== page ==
Giro Della Montagna – September 3, 2017 on the Hill

 


The Giro Della Montagna – the third stop of the Gateway Cup! Race starts in front of St Ambrose Church, travels north on Marconi to Shaw, West to Edwards, South to Elizabeth. East to Marconi then North back to finish line in front of church.

Registration 9 am, First race starts at 10:10 with race categories throughout the day last race ending at 5:35 PM.

http://gatewaycup.com/races/giro-della-montagna/
The Giro della Montagna began in 1986 and was the brainchild of life-time Hill resident, Joe Torrisi. With the help of the St. Louis Cyclones the event took a few years to gain some momentum. The Giro became the cornerstone of the Gateway Cup in 1998 and more recently has been coordinated by the events group from Big Shark Bicycle Company. The Hill is pleased to continue this great relationship and is looking forward to many more years of Giro, Giro, Giro!

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Joe DeGregorio The Hill Greeter

Joe DeGregorio was thrilled to serve as a Greeter for the St. Louis Knights of Columbus Worldwide Convention held recently in St. Louis. More than 2400 attended the convention with hundreds of priests including 90 clergy with ranks of bishop or higher with 12 cardinals. Joe is shown with Cardinal Timothy Dolan of New York who was born and raised in St. Louis and our own Archbishop Richard Carlson.

Archbishop Carlson and Joe DeGregorio
Cardinal Timothy Dolan and Joseph DeGregrorio

 

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Register now for the 11th Annual Aldo Della Croce Tournament

Event Date: Friday, November 10, 2017 – 4:00pm to Sunday, November 12, 2017 – 12:00pm
Contact Robert Della Croce      314.477.0154 or    iabcstl22@gmail.com
Link to last year’s Pics:   https://italiaamerica.shutterfly.com/7691
See attachments for details
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Monument fight takes aim at Christopher Columbus statue, Confederate streets

The statue of Christopher Columbus in the middle of Columbus Circle is now at the center of controversy.

City Council Speaker Melissa Mark-Viverito wants the city to consider it among controversial monuments officials are hoping to remove.

Columbus is revered by many, but others argue he should not be honored because he brutalized and killed many native Americans. Because of that, they argue his legacy is tarnished.

Mayor Bill de Blasio recently commissioned a task force to look at statues and monuments around the city, and after a 90-day review, make a recommendation as to what they believe should happen.

Mark-Viverito argued Columbus should be called into question because of his brutal and bloody past.

“There are still to this day conversations happening because of the monuments, other Columbus statues, being talked about,” she said. “I would want the commission to look at that statue as well.”

Meanwhile in Brooklyn, a rally was held Tuesday as protesters fight for the renaming of General Lee Avenue and Stonewall Jackson Drive in Fort Hamilton. Both Governor Andrew Cuomo and Congresswoman Yvette Clark have called the Secretary of the Army to request the change, but he has said he believes the issue is too divisive.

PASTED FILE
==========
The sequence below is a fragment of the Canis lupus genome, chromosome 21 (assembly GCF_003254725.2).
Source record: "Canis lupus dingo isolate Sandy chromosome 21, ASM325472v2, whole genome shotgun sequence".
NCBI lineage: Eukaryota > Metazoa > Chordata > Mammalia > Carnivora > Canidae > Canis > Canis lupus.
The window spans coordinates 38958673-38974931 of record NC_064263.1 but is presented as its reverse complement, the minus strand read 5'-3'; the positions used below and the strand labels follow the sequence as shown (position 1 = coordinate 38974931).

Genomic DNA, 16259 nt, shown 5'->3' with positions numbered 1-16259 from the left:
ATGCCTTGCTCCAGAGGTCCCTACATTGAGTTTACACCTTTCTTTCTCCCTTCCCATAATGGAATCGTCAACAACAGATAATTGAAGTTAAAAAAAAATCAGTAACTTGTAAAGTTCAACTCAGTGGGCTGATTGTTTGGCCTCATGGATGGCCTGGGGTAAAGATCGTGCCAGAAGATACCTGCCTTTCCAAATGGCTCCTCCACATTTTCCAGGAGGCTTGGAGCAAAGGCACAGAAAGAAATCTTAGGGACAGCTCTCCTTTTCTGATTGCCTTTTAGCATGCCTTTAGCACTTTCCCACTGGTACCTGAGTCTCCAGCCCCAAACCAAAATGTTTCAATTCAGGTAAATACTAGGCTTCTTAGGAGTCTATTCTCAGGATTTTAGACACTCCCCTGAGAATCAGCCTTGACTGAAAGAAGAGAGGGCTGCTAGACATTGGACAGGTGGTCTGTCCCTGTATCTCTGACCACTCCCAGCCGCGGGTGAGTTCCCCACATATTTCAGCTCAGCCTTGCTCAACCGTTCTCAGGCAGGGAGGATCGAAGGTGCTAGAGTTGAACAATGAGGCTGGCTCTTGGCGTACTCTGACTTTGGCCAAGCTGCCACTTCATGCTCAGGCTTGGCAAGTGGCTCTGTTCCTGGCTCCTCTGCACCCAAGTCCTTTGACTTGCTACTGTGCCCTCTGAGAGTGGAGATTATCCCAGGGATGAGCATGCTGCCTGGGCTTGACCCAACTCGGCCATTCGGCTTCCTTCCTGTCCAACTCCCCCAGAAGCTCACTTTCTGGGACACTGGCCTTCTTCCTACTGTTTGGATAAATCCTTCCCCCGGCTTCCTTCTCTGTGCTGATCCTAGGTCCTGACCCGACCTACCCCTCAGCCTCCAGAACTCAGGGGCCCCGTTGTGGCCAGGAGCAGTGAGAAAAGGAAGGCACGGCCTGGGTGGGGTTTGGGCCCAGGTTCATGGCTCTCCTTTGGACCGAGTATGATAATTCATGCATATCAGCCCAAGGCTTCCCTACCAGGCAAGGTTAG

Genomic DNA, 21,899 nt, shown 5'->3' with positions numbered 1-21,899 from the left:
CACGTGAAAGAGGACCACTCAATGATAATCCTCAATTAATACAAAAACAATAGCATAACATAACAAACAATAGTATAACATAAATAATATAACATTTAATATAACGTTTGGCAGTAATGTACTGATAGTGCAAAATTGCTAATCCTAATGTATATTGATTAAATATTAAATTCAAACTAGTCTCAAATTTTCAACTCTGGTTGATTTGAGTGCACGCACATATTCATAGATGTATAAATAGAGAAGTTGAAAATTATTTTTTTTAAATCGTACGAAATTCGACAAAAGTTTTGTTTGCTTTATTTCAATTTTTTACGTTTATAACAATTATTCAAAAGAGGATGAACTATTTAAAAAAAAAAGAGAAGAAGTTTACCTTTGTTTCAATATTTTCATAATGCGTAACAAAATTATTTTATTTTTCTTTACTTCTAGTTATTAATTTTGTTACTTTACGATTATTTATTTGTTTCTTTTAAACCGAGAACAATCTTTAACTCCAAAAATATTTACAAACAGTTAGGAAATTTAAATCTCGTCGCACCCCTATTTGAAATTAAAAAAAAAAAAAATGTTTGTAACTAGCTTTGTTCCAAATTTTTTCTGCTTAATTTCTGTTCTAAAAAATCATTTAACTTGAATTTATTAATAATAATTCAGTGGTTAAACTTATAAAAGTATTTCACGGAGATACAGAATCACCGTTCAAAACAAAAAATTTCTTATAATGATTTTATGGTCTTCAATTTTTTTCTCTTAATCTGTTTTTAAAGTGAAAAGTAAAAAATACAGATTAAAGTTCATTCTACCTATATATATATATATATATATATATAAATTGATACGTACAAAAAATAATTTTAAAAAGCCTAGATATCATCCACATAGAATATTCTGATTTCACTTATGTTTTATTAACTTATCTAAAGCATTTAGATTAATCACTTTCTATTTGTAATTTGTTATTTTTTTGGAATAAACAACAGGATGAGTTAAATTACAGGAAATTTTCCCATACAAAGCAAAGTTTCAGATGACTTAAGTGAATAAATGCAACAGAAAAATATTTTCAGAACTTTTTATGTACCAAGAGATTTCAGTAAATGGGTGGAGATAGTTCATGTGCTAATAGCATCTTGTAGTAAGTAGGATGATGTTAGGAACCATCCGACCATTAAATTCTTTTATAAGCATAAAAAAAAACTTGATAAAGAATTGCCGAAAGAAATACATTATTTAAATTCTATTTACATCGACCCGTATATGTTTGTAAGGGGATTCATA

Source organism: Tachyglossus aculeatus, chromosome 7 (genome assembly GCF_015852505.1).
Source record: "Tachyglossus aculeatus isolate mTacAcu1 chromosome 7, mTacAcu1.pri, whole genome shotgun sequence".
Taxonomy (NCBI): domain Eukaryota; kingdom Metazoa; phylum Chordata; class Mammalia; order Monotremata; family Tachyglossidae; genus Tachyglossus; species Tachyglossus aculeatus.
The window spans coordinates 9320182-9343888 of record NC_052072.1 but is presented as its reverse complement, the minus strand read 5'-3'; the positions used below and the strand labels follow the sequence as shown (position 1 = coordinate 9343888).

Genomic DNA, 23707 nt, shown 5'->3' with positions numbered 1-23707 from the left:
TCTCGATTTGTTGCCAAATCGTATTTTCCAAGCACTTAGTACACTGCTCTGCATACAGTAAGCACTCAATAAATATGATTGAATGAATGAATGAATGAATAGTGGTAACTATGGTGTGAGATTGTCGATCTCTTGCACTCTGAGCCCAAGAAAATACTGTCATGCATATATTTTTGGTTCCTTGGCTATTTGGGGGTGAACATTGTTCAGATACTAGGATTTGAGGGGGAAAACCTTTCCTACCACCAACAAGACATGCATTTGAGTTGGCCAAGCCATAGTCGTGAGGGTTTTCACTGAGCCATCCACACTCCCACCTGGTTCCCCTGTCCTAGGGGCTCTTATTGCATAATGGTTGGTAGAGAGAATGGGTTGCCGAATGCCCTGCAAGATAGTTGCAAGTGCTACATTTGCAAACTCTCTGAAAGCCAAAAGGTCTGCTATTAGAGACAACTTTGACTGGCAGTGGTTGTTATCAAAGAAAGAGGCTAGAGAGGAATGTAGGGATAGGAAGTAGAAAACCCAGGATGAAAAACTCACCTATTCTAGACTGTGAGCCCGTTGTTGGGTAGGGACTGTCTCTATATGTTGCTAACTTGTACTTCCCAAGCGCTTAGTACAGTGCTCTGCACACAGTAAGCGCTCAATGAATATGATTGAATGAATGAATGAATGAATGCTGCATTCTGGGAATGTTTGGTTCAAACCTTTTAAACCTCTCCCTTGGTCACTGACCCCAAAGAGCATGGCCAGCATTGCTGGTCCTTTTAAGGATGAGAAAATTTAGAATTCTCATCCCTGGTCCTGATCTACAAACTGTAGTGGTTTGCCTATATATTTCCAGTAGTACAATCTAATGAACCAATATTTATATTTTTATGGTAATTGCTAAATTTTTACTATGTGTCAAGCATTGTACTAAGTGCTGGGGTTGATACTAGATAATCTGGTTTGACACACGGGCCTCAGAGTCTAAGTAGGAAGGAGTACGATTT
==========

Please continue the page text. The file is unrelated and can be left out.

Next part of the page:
“When you think about the insult, when you think about the hypocrisy, where you have our Joint Chiefs of Staff coming out with statements in the wake of Charlottesville to say that they don’t tolerate racial bigotry,” Clark said. “For them to have their bases named after Confederates, streets and their roadways named after Confederates, it sends an awfully mixed signal.”

Clark says the streets, which she calls magnets for the alt-right movement, have no place as US military installations. She is introducing legislation at the House of Representatives to have all such names and imagery removed.

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Columbus Day: Italian Americans vs. Native Americans?

souce:  http://huntingfortheverybest.wordpress.comrce:

I understand that Columbus Day is a controversial holiday to some. Saying that Columbus “discovered” America is denying the Native Americans who were already living on this land. But no one can argue that Columbus’s landing here precipitated events that led to the formation of the United States of America. And that is something to celebrate—the first country in the world founded on principles and ideas.

Columbus Day has been celebrated in the United States since at least the mid-1800s, when immigrants from Italy started arriving in the country, but it had been celebrated by the American people prior to Italian immigration. In later years, it became a source of pride for Italian immigrants and new Italian Americans born in the United States, a group that was historically discriminated against. It’s unfortunate that Columbus Day seems to be Italian Americans versus Native Americans, when these are two groups who historically suffered discrimination (and genocide). I can understand why Native Americans would not want to celebrate a day that led to the eventual taking of their land and the killing of their people. But I think maybe a bit of Italian history might help them understand the Italian side of things.